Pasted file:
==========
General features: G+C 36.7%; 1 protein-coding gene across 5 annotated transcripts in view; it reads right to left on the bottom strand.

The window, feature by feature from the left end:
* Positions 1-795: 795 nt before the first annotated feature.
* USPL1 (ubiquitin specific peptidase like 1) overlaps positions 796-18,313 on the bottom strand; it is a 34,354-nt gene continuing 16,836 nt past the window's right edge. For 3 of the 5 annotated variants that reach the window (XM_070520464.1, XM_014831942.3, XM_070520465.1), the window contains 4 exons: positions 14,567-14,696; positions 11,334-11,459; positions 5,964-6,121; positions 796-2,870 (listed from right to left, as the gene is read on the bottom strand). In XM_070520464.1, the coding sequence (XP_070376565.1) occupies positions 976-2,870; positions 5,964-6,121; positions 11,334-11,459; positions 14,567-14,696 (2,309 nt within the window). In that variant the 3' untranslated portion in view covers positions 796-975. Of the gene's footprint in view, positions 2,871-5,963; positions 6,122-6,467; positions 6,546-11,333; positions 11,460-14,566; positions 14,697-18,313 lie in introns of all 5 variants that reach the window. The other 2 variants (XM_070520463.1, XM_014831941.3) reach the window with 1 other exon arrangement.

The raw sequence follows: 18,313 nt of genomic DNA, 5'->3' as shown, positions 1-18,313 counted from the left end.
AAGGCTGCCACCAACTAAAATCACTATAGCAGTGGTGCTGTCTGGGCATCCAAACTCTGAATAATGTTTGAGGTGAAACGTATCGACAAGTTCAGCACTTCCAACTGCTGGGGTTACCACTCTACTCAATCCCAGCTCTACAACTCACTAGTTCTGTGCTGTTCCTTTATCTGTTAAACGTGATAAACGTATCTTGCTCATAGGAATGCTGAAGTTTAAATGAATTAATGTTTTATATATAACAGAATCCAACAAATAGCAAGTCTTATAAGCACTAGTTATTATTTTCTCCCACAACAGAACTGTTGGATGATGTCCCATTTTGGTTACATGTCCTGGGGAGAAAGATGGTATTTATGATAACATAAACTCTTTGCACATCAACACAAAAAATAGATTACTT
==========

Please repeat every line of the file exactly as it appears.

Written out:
General features: G+C 36.7%; 1 protein-coding gene across 5 annotated transcripts in view; it reads right to left on the bottom strand.

The window, feature by feature from the left end:
* Positions 1-795: 795 nt before the first annotated feature.
* USPL1 (ubiquitin specific peptidase like 1) overlaps positions 796-18,313 on the bottom strand; it is a 34,354-nt gene continuing 16,836 nt past the window's right edge. For 3 of the 5 annotated variants that reach the window (XM_070520464.1, XM_014831942.3, XM_070520465.1), the window contains 4 exons: positions 14,567-14,696; positions 11,334-11,459; positions 5,964-6,121; positions 796-2,870 (listed from right to left, as the gene is read on the bottom strand). In XM_070520464.1, the coding sequence (XP_070376565.1) occupies positions 976-2,870; positions 5,964-6,121; positions 11,334-11,459; positions 14,567-14,696 (2,309 nt within the window). In that variant the 3' untranslated portion in view covers positions 796-975. Of the gene's footprint in view, positions 2,871-5,963; positions 6,122-6,467; positions 6,546-11,333; positions 11,460-14,566; positions 14,697-18,313 lie in introns of all 5 variants that reach the window. The other 2 variants (XM_070520463.1, XM_014831941.3) reach the window with 1 other exon arrangement.

The raw sequence follows: 18,313 nt of genomic DNA, 5'->3' as shown, positions 1-18,313 counted from the left end.
AAGGCTGCCACCAACTAAAATCACTATAGCAGTGGTGCTGTCTGGGCATCCAAACTCTGAATAATGTTTGAGGTGAAACGTATCGACAAGTTCAGCACTTCCAACTGCTGGGGTTACCACTCTACTCAATCCCAGCTCTACAACTCACTAGTTCTGTGCTGTTCCTTTATCTGTTAAACGTGATAAACGTATCTTGCTCATAGGAATGCTGAAGTTTAAATGAATTAATGTTTTATATATAACAGAATCCAACAAATAGCAAGTCTTATAAGCACTAGTTATTATTTTCTCCCACAACAGAACTGTTGGATGATGTCCCATTTTGGTTACATGTCCTGGGGAGAAAGATGGTATTTATGATAACATAAACTCTTTGCACATCAACACAAAAAATAGATTACTT